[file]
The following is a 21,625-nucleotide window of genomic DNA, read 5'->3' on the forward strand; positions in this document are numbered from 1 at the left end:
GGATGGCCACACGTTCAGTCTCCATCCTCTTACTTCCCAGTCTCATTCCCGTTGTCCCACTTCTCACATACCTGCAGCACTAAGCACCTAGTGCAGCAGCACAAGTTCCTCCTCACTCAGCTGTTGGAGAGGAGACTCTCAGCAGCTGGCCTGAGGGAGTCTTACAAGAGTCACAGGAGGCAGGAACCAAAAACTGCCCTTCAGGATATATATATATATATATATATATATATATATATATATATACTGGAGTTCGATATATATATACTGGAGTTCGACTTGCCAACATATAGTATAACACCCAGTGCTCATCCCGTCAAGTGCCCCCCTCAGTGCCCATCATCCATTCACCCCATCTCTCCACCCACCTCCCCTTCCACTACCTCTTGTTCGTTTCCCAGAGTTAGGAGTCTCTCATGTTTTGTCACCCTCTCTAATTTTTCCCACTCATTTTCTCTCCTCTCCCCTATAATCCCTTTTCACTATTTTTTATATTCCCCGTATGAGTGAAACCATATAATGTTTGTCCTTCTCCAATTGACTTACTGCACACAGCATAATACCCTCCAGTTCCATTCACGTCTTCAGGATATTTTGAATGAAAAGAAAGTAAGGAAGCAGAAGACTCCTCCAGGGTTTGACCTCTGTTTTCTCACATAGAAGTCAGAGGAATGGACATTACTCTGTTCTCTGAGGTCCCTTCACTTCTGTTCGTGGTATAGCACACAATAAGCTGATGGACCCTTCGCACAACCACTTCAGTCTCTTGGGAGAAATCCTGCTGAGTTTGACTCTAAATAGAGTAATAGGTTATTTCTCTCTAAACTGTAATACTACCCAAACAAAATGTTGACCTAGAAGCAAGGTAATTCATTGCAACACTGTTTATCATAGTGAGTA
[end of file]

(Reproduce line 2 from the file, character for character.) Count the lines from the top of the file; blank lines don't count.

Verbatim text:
GGATGGCCACACGTTCAGTCTCCATCCTCTTACTTCCCAGTCTCATTCCCGTTGTCCCACTTCTCACATACCTGCAGCACTAAGCACCTAGTGCAGCAGCACAAGTTCCTCCTCACTCAGCTGTTGGAGAGGAGACTCTCAGCAGCTGGCCTGAGGGAGTCTTACAAGAGTCACAGGAGGCAGGAACCAAAAACTGCCCTTCAGGATATATATATATATATATATATATATATATATATATATATACTGGAGTTCGATATATATATACTGGAGTTCGACTTGCCAACATATAGTATAACACCCAGTGCTCATCCCGTCAAGTGCCCCCCTCAGTGCCCATCATCCATTCACCCCATCTCTCCACCCACCTCCCCTTCCACTACCTCTTGTTCGTTTCCCAGAGTTAGGAGTCTCTCATGTTTTGTCACCCTCTCTAATTTTTCCCACTCATTTTCTCTCCTCTCCCCTATAATCCCTTTTCACTATTTTTTATATTCCCCGTATGAGTGAAACCATATAATGTTTGTCCTTCTCCAATTGACTTACTGCACACAGCATAATACCCTCCAGTTCCATTCACGTCTTCAGGATATTTTGAATGAAAAGAAAGTAAGGAAGCAGAAGACTCCTCCAGGGTTTGACCTCTGTTTTCTCACATAGAAGTCAGAGGAATGGACATTACTCTGTTCTCTGAGGTCCCTTCACTTCTGTTCGTGGTATAGCACACAATAAGCTGATGGACCCTTCGCACAACCACTTCAGTCTCTTGGGAGAAATCCTGCTGAGTTTGACTCTAAATAGAGTAATAGGTTATTTCTCTCTAAACTGTAATACTACCCAAACAAAATGTTGACCTAGAAGCAAGGTAATTCATTGCAACACTGTTTATCATAGTGAGTA